Theodore Spyropoulos, Pier Vittorio Aureli & Maria Giudici, Vere van Gool, Nicholas Zembashi, and Marie Coulon
Date: Monday 22 October 2018
Venue: Lecture Hall
‘Autonomous’ describes a position of freedom and independence. If the city is viewed as a curatorial project, can it be understood as sovereign? How can technology, politics, media, arts and culture play a role in determining future forms of urbanism?
Following on from the What’s Next series that was a platform for AA graduates to present their unique forms of practice, this year a new series of five conversations on critical Positions will take place on Monday evenings. Each conversation will bring together leading voices from our alumni, graduate programme directors and a range of invited specialists from disciplines outside of architecture to debate their different approaches and methodologies while also discussing their common ground around a specific topic.
Theodore Spyropoulos is the Director of the Architectural Association’s Design Research Lab (AADRL) in London. He co-founded the experimental architecture and design practice Minimaforms and most recently they were awarded best idea / creative work in the 5th Chinese International Beijing Biennale. Recent projects include two thematic pier landmarks and the illumination concept for a Renzo Piano’s master planned 760-acre National Park in Athens, a large-scale land art intervention in Norway, and a proposal for self-organizing city named Emotive City. Previously Theodore has worked as a project architect for the offices of Peter Eisenman and Zaha Hadid. In 2013 the Association for Computer-Aided Design in Architecture awarded him The ACADIA award of excellence for his educational work directing the AADRL.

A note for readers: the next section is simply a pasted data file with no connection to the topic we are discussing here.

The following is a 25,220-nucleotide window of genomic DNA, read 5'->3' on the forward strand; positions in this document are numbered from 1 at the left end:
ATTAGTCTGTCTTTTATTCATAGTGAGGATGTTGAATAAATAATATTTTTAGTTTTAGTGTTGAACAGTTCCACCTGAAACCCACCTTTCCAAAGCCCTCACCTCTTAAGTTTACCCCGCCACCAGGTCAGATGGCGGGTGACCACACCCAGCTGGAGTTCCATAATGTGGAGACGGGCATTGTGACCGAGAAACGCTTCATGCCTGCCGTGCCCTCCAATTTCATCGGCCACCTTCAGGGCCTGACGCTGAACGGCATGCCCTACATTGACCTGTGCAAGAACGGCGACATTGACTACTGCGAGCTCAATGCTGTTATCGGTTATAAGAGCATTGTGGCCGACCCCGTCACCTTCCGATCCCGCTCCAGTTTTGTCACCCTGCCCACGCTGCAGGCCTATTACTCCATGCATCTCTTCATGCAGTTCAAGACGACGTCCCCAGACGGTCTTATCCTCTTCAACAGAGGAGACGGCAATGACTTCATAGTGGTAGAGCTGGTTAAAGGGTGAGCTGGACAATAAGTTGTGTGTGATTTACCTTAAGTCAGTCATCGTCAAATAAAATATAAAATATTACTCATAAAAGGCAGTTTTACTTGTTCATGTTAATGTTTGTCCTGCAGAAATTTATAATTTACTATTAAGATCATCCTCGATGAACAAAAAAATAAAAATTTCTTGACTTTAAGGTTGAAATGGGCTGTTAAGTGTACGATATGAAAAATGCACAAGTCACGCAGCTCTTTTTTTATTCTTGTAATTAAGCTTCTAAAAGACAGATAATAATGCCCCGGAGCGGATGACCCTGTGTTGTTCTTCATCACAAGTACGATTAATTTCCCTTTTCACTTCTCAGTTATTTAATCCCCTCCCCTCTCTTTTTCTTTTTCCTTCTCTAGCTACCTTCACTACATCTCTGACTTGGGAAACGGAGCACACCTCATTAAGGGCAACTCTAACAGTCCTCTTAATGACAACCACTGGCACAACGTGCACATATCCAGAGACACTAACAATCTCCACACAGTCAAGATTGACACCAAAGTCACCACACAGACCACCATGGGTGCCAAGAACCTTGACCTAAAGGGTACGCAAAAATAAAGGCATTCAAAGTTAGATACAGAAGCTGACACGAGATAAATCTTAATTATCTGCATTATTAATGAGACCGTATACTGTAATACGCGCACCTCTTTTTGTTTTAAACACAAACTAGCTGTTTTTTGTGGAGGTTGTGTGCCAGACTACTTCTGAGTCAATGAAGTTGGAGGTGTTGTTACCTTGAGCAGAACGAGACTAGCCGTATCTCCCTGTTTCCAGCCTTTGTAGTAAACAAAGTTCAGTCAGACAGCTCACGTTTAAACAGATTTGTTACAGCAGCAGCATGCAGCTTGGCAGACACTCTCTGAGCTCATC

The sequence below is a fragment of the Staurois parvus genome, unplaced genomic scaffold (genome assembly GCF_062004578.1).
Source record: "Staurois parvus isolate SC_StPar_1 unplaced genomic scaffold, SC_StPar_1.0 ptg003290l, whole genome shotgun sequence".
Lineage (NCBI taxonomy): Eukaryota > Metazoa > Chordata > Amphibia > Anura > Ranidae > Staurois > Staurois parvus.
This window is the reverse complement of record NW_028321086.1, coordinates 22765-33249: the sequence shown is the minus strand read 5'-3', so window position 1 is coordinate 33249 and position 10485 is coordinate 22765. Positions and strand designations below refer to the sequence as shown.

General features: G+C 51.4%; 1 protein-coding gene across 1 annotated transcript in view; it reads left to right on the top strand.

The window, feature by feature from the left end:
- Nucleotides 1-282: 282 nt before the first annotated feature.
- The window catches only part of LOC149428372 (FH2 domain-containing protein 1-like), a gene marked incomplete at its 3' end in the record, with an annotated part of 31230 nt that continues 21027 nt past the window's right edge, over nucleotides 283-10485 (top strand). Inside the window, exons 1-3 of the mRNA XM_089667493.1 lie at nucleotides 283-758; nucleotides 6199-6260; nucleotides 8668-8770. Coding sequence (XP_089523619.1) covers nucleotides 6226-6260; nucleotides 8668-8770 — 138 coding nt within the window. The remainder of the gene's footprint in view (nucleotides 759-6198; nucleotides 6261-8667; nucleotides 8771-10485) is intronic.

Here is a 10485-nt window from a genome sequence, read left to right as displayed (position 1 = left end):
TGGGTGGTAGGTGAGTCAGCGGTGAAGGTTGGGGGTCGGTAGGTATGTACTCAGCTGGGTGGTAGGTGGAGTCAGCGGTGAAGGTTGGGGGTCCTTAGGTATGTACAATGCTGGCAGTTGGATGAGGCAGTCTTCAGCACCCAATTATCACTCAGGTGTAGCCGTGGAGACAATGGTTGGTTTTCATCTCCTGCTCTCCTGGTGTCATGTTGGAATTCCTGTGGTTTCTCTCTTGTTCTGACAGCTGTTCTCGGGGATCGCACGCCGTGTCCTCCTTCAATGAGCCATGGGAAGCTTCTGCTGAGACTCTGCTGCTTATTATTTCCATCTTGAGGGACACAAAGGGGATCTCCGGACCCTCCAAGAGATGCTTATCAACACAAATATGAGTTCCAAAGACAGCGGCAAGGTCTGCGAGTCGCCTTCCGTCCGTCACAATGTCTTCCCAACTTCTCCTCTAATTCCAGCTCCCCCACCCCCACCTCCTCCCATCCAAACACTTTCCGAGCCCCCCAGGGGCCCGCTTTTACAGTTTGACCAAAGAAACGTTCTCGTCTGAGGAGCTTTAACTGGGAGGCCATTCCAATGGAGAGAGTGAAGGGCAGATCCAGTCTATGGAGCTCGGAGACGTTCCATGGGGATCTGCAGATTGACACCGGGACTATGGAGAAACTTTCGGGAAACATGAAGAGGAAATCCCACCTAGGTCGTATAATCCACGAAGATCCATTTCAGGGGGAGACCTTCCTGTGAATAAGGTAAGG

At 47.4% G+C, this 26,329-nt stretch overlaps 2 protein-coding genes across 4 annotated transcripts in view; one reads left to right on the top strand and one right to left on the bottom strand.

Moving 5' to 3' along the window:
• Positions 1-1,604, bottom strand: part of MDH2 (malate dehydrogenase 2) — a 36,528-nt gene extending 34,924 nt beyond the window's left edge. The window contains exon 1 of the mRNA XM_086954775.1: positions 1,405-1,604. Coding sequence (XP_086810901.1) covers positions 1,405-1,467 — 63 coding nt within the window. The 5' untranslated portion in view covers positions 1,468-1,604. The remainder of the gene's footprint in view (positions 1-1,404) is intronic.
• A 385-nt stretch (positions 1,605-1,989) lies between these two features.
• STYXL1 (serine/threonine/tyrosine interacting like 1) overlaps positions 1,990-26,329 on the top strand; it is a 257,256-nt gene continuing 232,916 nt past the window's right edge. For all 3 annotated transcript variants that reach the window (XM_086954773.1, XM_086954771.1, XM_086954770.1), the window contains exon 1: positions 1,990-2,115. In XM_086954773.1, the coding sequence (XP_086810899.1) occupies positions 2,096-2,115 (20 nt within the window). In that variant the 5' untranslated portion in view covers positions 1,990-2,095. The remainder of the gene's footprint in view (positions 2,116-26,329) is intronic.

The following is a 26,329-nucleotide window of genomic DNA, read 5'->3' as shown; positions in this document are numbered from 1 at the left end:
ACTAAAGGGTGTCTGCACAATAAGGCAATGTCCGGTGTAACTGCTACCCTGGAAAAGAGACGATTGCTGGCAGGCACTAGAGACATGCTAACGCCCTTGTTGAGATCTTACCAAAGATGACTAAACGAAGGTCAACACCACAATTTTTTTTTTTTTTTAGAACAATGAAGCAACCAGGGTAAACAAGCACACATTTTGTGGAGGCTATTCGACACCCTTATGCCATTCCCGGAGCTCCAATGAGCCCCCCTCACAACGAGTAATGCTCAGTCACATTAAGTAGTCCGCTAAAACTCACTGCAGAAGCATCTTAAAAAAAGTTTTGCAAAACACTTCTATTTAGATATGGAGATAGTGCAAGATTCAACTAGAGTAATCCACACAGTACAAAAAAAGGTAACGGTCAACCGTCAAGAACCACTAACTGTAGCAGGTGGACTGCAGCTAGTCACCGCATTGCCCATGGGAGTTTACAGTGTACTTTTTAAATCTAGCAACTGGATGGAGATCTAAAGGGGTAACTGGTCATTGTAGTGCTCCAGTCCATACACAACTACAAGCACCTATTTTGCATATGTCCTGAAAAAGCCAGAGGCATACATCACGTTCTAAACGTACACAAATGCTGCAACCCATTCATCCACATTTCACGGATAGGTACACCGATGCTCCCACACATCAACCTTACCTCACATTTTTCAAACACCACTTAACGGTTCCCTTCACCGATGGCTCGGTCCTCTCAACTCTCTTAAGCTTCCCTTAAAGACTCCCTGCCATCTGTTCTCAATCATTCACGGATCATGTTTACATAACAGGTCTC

Maria Shéhérazade Giudici is the founder of the publishing and educational platform Black Square and the coordinator of the history and theory course at the School of Architecture of the Royal College of Art. She holds a PhD from TU Delft with a thesis on the construction of modern subjectivity through the project of public space. Before joining the AA, she taught at the Berlage Institute and BIArch Barcelona and worked on large-scale urban plans with offices BAU Bucharest, Donis Rotterdam and Dogma Brussels.
Pier Vittorio Aureli is an architect and educator. His research and projects focus on the relationship between architectural form, political theory and urban history. He is Louis Kahn Visiting Professor at the School of Architecture at Yale University and is the author of The Possibility of an Absolute Architecture (2011) and The Project of Autonomy: Politics and Architecture Within and Against Architecture (2008). He is co-founder of Dogma, an architectural studio based in Brussels and focused on the project of the city.
Vere van Gool is Associate Director of the New Museum’s IdeasCity initiative and Contributing Editor of Tunica Magazine and Vogue NL. At the New Museum, Vere organised its IdeasCity public programs, exhibitions, and workshops in Arles, Athens, Detroit, New York, Shanghai, and Toronto focusing on how art and culture shape cities. Previously, Vere worked at Forensic Architecture and co-founded the arts advocacy project MISS.
Nicholas Zembashi graduated from the Architectural Association in 2018. His past work lies between architecture, media and politics and uses speculation and allegory to form essays in space. His most recent work investigates how identity is bound by a landscape of media and how classification in machine learning reveals discriminatory biases inherent in human interactions that thwart the promise of a world without defined edges. He has worked in architecture practises in Cyprus and the UK and is currently employed at Forensic Architecture.
Marie Coulon is Director and Founder of Betts Project, a London based contemporary art gallery specialising in architecture. Since the gallery’s launch in 2016, she has presented exhibitions from architects Richard Goodwin, Tony Fretton, Alexander Brodsky, Bijoy Jain and Denise Scott Brown with the curatorial aim to present architectural objects as works of art.
All lectures are open to members of the public, staff and students unless otherwise stated.